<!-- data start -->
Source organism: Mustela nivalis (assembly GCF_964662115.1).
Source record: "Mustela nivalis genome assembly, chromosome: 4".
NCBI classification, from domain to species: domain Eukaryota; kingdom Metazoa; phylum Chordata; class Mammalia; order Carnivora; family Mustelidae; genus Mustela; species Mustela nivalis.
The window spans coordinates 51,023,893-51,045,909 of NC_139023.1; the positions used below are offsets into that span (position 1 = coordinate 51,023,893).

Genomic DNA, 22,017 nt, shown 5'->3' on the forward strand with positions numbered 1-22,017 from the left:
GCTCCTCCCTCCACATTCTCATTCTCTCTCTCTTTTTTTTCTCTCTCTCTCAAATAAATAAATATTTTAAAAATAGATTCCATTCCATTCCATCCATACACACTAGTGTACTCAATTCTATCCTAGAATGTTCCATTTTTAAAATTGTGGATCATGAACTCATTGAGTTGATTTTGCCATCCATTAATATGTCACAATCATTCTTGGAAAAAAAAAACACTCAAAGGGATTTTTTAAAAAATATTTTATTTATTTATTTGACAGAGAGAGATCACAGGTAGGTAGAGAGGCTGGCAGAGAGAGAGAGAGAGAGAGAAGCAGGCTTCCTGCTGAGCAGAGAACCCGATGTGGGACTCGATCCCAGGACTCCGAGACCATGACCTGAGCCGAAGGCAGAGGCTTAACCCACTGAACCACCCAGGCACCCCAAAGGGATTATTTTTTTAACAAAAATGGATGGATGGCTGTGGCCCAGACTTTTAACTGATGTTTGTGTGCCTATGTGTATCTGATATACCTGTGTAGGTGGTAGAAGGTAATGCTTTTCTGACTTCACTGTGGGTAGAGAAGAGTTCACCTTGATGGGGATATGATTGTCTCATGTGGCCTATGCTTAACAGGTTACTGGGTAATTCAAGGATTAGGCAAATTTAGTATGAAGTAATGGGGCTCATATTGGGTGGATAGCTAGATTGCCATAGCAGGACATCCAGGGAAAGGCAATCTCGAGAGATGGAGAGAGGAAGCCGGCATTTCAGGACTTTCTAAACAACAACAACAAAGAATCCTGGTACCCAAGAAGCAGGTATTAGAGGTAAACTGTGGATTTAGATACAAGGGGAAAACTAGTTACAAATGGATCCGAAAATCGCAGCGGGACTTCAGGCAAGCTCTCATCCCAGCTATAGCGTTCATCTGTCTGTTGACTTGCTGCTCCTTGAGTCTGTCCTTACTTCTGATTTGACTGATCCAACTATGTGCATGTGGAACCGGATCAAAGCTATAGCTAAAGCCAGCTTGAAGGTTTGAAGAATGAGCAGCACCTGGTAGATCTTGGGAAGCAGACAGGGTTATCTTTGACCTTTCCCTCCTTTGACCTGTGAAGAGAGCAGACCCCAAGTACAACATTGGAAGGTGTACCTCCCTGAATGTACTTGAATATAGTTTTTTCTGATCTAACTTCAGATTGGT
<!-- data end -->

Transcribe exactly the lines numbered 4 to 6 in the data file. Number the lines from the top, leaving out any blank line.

The window spans coordinates 51,023,893-51,045,909 of NC_139023.1; the positions used below are offsets into that span (position 1 = coordinate 51,023,893).

Genomic DNA, 22,017 nt, shown 5'->3' on the forward strand with positions numbered 1-22,017 from the left:
GCTCCTCCCTCCACATTCTCATTCTCTCTCTCTTTTTTTTCTCTCTCTCTCAAATAAATAAATATTTTAAAAATAGATTCCATTCCATTCCATCCATACACACTAGTGTACTCAATTCTATCCTAGAATGTTCCATTTTTAAAATTGTGGATCATGAACTCATTGAGTTGATTTTGCCATCCATTAATATGTCACAATCATTCTTGGAAAAAAAAAACACTCAAAGGGATTTTTTAAAAAATATTTTATTTATTTATTTGACAGAGAGAGATCACAGGTAGGTAGAGAGGCTGGCAGAGAGAGAGAGAGAGAGAGAAGCAGGCTTCCTGCTGAGCAGAGAACCCGATGTGGGACTCGATCCCAGGACTCCGAGACCATGACCTGAGCCGAAGGCAGAGGCTTAACCCACTGAACCACCCAGGCACCCCAAAGGGATTATTTTTTTAACAAAAATGGATGGATGGCTGTGGCCCAGACTTTTAACTGATGTTTGTGTGCCTATGTGTATCTGATATACCTGTGTAGGTGGTAGAAGGTAATGCTTTTCTGACTTCACTGTGGGTAGAGAAGAGTTCACCTTGATGGGGATATGATTGTCTCATGTGGCCTATGCTTAACAGGTTACTGGGTAATTCAAGGATTAGGCAAATTTAGTATGAAGTAATGGGGCTCATATTGGGTGGATAGCTAGATTGCCATAGCAGGACATCCAGGGAAAGGCAATCTCGAGAGATGGAGAGAGGAAGCCGGCATTTCAGGACTTTCTAAACAACAACAACAAAGAATCCTGGTACCCAAGAAGCAGGTATTAGAGGTAAACTGTGGATTTAGATACAAGGGGAAAACTAGTTACAAATGGATCCGAAAATCGCAGCGGGACTTCAGGCAAGCTCTCATCCCAGCTATAGCGTTCATCTGTCTGTTGACTTGCTGCTCCTTGAGTCTGTCCTTACTTCTGATTTGACTGATCCAACTATGTGCATGTGGAACCGGATCAAAGCTATAGCTAAAGCCAGCTTGAAGGTTTGAAGAATGAGCAGCACCTGGTAGATCTTGGGAAGCAGACAGGGTTATCTTTGACCTTTCCCTCCTTTGACCTGTGAAGAGAGCAGACCCCAAGTACAACATTGGAAGGTGTACCTCCCTGAATGTACTTGAATATAGTTTTTTCTGATCTAACTTCAGATTGGT